13. Jul 25, 2012

### Mark M

You can create an EM field with only electrons. All you need to create an EM field is a charge. There is a field that surrounds an electron that will attract positively charged particles.

14. Jul 25, 2012

### DennisN

Just to make sure we get the semantics right: EM radiation is "made up of" photons, but photons are NOT made up of electrons and positrons (not only are photons neutral (no electric charge), they also have zero rest mass). A charged particle can generate EM radiation, but the charged particle is not part of the radiation itself.

15. Jul 25, 2012

### OmCheeto

There is misinformation, and there is misinterpretation.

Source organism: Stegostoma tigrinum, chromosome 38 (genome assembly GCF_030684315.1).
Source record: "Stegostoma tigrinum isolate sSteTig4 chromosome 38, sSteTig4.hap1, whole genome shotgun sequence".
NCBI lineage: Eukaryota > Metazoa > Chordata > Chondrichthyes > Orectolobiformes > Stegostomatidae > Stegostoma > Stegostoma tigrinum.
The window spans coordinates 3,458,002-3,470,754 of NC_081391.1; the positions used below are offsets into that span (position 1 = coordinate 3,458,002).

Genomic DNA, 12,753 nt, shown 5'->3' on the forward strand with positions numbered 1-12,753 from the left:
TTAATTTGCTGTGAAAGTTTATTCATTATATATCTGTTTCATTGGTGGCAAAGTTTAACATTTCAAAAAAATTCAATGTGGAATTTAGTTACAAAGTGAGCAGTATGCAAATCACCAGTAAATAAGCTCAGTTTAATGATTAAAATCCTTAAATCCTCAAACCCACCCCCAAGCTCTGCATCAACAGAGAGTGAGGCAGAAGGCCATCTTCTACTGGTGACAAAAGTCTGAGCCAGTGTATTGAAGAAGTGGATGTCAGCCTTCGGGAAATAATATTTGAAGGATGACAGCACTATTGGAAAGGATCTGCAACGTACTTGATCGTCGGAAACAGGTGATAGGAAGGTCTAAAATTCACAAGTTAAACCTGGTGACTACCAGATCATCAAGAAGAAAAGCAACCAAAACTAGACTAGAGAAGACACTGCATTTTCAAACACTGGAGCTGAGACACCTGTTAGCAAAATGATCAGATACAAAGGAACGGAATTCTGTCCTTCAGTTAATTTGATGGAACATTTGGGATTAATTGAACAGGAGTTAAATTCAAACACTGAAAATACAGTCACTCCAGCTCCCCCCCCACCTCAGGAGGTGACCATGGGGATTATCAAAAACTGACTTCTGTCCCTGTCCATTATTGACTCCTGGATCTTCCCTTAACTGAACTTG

That's what I've heard.
Don't know where you heard that.
Yes.
As a wanna-be electrical engineer, that's the only way I know how to make one.
The universe is complex.

16. Jul 25, 2012

### drummin

A photon is NOT made up of an electron and a positron. Really, drop that idea, it is leading you to wrong headed problems. 511keV photons are a very special case.

17. Jul 25, 2012

### mikelepore

Isn't it two photons, not one?
Pair production: two photons are transformed into an electron and a positron.
Annihilation: An electron and a positron are transformed into two photons.
I seem to remember being taught that, with only one photon, momentum would not be conserved.

18. Jul 25, 2012

### DennisN

I think this got confusing because of a mix regarding the production of EM radiation/photons. There are a number of different processes that generate such, e.g.:

1) Annihilation; a particle/antiparticle annihilate and two photons are emitted.
2) An electron in an excited atom returns to a lower state and emits a photon